“Everyone of us can be a superhero. We possess the greatest power in the universe. The power to make a difference in someone’s life.” – Jon Gordon
Greatness isn’t about self. Greatness is about serving others. In any organization, success is defined by making those around you better.
Look around you today. At each moment, in an intentional manner, seek to make those around you better. You have the power to inspire and to motivate others . . . use it.
As educators, we change the future each and every day. We are dream makers . . . we inspire the next generation of American leaders. You have the power to make a difference in many lives . . . TODAY! Don’t let each and every moment pass you by . . . make a difference.
“Nothing influences daily execution more strongly than the culture of the organization.” – Tim Kight
Any organization’s health is determined by the culture of the team. A strong culture, built on trust and relationships, can withstand nearly any storm. A poor culture, built on top-down control and autocratic leadership, folds when times get tough.
My hope is to create an elite culture . . . a culture that far outlasts any individuals or current operation. We know that leadership matters – leadership of each individual’s 20 square feet. It isn’t what happens “at the top” but rather what happens within the fiber of the team. We strive to create a culture of trust and support in our organization knowing that it will influence daily execution as we strive to be elite.
“Fame doesn’t last. Character through hard work does.” – Jon Gordon, Training Camp
The phase “15 minutes of fame” is credited to Andy Warhol; fame is fading and doesn’t last. In today’s social media and instant celebrity world it is easy to strive for those 15 minutes. We want more followers, we strive for more “likes” and we create content simply to drive views.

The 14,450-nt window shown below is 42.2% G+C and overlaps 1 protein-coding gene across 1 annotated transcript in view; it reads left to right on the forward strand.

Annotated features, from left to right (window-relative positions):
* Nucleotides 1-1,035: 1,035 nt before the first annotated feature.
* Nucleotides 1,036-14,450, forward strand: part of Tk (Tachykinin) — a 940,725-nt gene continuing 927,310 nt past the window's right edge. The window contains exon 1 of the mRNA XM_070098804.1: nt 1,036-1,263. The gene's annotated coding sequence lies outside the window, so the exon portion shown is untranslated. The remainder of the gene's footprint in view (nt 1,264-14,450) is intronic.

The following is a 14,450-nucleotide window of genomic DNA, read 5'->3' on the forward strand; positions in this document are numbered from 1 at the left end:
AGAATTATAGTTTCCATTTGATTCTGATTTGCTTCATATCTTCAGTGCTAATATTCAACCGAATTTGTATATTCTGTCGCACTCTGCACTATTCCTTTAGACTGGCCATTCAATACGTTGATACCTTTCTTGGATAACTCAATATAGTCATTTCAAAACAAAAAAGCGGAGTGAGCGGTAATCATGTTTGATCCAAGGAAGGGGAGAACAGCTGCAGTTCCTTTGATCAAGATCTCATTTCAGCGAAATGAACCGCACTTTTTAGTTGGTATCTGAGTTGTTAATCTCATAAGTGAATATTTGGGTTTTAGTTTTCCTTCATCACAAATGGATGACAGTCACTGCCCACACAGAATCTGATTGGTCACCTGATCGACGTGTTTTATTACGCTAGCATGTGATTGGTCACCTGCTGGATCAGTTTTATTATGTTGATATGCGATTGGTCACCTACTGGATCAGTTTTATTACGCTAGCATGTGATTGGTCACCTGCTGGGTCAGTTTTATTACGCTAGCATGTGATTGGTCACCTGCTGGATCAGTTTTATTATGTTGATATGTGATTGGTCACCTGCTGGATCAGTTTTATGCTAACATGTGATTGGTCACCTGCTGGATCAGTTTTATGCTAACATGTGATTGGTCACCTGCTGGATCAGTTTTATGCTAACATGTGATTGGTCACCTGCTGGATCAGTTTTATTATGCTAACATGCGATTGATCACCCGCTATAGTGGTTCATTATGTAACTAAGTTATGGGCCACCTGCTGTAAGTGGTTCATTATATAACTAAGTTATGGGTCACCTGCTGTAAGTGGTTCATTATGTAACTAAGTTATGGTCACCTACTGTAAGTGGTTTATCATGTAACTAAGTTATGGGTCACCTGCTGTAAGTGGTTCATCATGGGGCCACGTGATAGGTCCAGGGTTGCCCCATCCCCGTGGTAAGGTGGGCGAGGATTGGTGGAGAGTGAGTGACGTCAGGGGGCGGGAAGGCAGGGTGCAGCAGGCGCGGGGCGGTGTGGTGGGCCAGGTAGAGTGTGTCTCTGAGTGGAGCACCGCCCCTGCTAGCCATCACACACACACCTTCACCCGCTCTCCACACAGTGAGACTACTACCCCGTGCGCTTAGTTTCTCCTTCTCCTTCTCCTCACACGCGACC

There is nothing we can create, post, or send that will improve our character. In fact, for many fame is achieved through infamous behavior – and who wants to be remember for the life-altering poor decisions?
Your character is your legacy; your character is foundation. Build your purpose on character and service . . . let that be your legacy.
“Complaining distracts you from focusing on what you can control – eliminate it. It’s simple – just don’t complain – take action.” – Tim Kight
Leading a discipline life take self-control . . . it takes the ability to press pause and act with purpose.
Our self-talk provides us a tool to stop default behaviors before we get too far down the path of negativism and complaining. We know nothing positive ever happens from complaining; it doesn’t make any situation better.
Today, when you hear yourself beginning to complain – when that voice in your head is acting by default – have the discipline to stop. Focus on regaining focus, on acting with discipline, and on taking action. The choice is yours – the decision is entirely up to you.
“To become a great leader we must be a servant leader. Only through service and sacrifice do we become great.” – Jon Gordon, The Carpenter
The ultimate joy is making others great. The ultimate accolade for a leader is when the team performs at elite levels. Leadership is built on building connections, demonstrating skill, and cultivating trust. Leaders serve the organization, leaders are willing to walk that extra mile, and leaders synthesize situations to bring out the best in others.
Each of us is a leader – each of us leads in our 20 square feet. Regardless of our roles, regardless of our position in any organization, we all serve and sacrifice for elite performance.
How can you serve others today? What can you do to lift-up others on the team? Today, make a commitment to purposefully and intentionally serve three people in a way you wouldn’t have yesterday. Press pause . . . act with purpose . . . and serve the team.